Miners’ strike photo exhibition at Wakefield’s Unity Hall

Launch of a photographic exhibition on the 1984-5 miners' strike with John Harris and others. Part of events to mark 30 years since miners returned to work at the end of the year-long dispute.'pictured John Harris
Launch of a photographic exhibition on the 1984-5 miners' strike with John Harris and others. Part of events to mark 30 years since miners returned to work at the end of the year-long dispute.'pictured John Harris
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The conflict and camaraderie of the 1984-5 miners’ strike is captured in two powerful photographic exhibitions.

Pictures by photographers who braved the picket lines are on display at Wakefield’s Unity Hall ahead of a day-long festival tomorrow to mark 30 years since the end of the dispute. Photographs by Martin Jenkinson tell the story of the bitter year-long dispute which changed the face of the country.

Launch of a photographic exhibition on the 1984-5 miners' strike with John Harris and others. Part of events to mark 30 years since miners returned to work at the end of the year-long dispute.'pictured John Harris

Launch of a photographic exhibition on the 1984-5 miners' strike with John Harris and others. Part of events to mark 30 years since miners returned to work at the end of the year-long dispute.'pictured John Harris

Mr Jenkinson’s family have put his pictures on display following his death in 2012. The former Sheffield steelworker was known for turning up on his motorbike to take pictures during the strike as the National Union of Mineworkers’ official photographer.

His daughter Juztine said: “We wanted to keep his legacy going. The strike was a very big part of people’s lives. Some people get very emotional to see the pictures.”

A second exhibition is on display with pictures from the Report Digital archive. It includes pictures by photo journalists including John Sturrock, John Smith and John Harris. Mr Harris described frightening confrontations as police used military-style tactics to try and break the strike.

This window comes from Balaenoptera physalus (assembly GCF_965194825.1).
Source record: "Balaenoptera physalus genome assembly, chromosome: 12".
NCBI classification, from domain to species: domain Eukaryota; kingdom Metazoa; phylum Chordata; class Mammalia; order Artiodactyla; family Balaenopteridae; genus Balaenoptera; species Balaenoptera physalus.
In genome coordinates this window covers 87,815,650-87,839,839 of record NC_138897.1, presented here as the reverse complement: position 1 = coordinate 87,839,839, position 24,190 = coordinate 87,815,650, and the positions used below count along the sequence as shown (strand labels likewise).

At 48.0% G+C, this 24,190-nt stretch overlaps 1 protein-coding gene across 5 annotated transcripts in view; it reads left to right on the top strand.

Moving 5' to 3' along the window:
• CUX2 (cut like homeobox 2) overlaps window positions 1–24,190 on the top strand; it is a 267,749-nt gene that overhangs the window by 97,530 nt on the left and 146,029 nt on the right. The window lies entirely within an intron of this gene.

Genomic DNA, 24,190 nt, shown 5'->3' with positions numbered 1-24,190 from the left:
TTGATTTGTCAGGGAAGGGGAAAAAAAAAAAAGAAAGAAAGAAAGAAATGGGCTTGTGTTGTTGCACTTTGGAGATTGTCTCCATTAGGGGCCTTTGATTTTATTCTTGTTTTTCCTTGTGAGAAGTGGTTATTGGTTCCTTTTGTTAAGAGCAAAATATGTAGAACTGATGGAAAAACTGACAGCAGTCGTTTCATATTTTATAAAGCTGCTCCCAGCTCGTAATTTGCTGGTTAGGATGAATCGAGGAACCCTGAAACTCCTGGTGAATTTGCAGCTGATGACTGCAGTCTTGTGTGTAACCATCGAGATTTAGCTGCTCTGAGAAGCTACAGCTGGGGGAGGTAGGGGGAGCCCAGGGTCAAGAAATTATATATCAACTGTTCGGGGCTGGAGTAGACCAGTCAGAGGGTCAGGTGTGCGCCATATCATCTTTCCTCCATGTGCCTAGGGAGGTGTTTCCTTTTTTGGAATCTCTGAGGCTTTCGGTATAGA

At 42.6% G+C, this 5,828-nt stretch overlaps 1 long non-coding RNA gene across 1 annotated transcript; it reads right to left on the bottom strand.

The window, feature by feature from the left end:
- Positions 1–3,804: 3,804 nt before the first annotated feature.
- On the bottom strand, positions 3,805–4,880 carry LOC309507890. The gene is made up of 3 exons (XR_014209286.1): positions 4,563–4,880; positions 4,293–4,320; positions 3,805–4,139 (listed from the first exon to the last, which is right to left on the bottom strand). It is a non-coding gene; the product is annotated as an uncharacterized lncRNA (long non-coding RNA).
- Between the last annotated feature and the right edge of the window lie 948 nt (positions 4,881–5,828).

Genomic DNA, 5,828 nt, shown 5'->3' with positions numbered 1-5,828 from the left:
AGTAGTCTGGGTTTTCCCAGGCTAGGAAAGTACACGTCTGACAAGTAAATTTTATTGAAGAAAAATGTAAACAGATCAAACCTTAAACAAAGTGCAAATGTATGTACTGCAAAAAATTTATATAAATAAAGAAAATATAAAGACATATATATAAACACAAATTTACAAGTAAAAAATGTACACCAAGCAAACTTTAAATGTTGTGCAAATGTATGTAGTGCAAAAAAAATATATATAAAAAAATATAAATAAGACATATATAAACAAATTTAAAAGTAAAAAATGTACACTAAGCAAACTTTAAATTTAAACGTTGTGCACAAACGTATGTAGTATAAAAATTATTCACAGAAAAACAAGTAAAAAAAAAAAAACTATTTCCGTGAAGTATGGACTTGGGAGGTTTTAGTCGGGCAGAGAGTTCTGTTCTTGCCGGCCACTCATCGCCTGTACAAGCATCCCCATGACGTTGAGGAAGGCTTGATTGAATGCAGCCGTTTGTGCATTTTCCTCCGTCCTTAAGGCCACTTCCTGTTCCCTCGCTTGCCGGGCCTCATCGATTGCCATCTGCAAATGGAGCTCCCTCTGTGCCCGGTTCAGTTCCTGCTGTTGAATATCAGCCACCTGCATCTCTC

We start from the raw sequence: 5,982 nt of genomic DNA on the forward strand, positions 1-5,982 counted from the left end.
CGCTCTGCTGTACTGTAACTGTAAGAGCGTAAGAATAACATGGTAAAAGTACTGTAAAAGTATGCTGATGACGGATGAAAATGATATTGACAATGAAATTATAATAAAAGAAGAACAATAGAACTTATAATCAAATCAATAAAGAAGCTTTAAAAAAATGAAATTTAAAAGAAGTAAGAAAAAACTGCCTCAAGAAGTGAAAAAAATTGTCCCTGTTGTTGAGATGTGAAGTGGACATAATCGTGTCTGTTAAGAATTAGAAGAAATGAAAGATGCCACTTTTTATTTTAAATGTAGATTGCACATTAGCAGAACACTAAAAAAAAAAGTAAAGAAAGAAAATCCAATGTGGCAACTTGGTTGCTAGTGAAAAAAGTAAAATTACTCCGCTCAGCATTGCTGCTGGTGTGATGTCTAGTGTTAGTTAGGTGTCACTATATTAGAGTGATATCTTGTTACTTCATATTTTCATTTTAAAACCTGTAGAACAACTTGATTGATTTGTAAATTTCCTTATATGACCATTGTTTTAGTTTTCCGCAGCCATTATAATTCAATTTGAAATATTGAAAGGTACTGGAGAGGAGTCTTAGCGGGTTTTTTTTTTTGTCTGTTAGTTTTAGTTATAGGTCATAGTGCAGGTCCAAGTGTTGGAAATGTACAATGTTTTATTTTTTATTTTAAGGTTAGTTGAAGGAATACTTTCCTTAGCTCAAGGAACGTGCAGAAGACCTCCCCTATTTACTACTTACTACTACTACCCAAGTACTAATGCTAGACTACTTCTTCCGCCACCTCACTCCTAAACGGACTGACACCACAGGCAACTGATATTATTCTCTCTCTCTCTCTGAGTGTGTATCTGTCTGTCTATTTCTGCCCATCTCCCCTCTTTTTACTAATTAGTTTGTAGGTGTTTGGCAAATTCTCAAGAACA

He said: “They were criminalising the pickets. It was all about breaking the strike. It was a paramilitary police force and a national police force for the first time.”

In one picture a man lies on a bloody road surrounded by police. Another photograph resembles a medieval battle scene, with lines of police holding long shields and officers on horseback.

Among events captured in the exhibitions are the “Battle of Orgreave”, when police clashed with picketing miners at a coking plant near Rotherham in June 1984.

Strikers were attempting to blockade the plant in what became a pivotal moment in the dispute.

Three decades later, there are calls for an inquiry into the policing that day after miners were arrested but subsequent court cases against them collapsed.

Mr Harris had to run from police officers himself at times as photographers were caught up in disturbances during his time photographing at picket lines. He said: “I was taking some ridiculous risks. They came for me a few times.

“Even 30 years later it is seared in my memory. I go to sleep at night and I’m back in the fields around pit villages in the middle of nowhere, running for my life.

“Nobody expected the strike to last a year. It was so exhausting. We ended up in a pretty poor state.” The exhibitions also tell the story of how communities and the action group Women Against Pit Closures supported the miners. The exhibitions were organised as part of With Banners Held High, a day of events to mark 30 years since miners returned to work at the end of the dispute.

Today, film screenings, debates, music and drama will be held at Unity Hall.

It has been organised by the Orgreave Truth and Justice Campaign, which is calling for a full inquiry into the Orgreave policing.

Granville Williams, a founding member of the action group, said: “These photos are a powerful reminder of what the miners and their communities experienced during the strike.

“I hope younger people especially will come along to view these striking images.”